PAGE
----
We admit, ‘spontaneous mutation’ doesn’t really have an appealing ring. But this natural, botanical occurrence can sometimes result in something truly delicious and utterly unique.
One spring day, Sr. Miguel Menendez was walking the highest section of his coffee farm in El Salvador when he was alerted to something unusual. All his trees were in full bloom, perfuming the air with an intense, jasmine-like fragrance. But the scent coming from one funny little tree stood apart with the unmistakable smell of peach.
Even more surprising, when the flowers of this tree matured into coffee cherries, it’s fruit expressed the same peach-like note. It seems this tree was a rare, spontaneous mutation, resulting in a completely new coffee variety –or cultivar– with a very distinct flavor from its neighboring shrubs.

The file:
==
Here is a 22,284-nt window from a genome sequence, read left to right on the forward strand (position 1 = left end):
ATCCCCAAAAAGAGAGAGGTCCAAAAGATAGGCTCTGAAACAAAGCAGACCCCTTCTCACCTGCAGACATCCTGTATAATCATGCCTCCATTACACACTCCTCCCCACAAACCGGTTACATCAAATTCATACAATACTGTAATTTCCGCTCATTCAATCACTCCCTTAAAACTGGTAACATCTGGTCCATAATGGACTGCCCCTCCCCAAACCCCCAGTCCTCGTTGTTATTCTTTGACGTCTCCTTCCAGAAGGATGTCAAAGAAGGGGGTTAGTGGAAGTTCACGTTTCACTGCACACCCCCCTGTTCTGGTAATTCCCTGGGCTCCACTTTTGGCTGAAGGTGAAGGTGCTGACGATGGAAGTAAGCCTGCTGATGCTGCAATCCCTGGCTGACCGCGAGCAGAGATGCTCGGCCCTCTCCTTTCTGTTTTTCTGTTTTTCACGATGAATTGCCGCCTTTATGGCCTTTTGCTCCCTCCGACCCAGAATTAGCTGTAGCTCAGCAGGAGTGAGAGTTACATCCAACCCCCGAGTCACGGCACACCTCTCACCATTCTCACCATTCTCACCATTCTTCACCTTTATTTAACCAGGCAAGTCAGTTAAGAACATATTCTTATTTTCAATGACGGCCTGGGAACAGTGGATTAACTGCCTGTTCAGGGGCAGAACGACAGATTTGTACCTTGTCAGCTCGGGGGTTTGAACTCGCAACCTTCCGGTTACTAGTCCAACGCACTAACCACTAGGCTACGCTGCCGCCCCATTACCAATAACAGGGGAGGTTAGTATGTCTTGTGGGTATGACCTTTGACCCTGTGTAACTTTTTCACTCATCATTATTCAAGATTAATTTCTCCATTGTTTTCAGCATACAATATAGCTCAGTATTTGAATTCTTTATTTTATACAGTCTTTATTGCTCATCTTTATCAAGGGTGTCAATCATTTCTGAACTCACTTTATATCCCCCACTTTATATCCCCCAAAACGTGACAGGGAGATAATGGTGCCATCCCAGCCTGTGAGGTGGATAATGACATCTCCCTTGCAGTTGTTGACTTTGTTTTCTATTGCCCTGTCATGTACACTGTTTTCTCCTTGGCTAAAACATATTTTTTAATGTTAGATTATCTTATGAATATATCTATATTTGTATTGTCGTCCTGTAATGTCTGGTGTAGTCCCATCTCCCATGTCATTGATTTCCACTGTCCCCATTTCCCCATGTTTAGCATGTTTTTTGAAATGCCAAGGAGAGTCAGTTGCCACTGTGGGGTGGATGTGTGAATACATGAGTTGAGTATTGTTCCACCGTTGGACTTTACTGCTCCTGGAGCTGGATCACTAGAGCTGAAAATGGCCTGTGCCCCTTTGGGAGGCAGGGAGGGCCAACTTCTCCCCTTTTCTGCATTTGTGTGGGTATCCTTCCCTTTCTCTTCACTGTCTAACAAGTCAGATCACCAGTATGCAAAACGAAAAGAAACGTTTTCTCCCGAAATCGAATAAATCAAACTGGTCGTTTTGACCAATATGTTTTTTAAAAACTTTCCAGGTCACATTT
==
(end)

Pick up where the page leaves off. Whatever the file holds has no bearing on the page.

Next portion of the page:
Agriculture has long depended on the ecological process of mutation to bring forth a better yield, enhance quality or disease resistance. Typically, this process is encouraged by farmers and agronomists through controlled cultivation, such as cross pollination or grafting to produce a specifically desired trait. However, naturally occurring or ‘spontaneous’ mutation, rarely results in an improved offspring, at least not by the standards of our tastebuds or marketplace demands.
Peach- Las Delicias is available only for as long as it lasts. A matter of weeks, not months.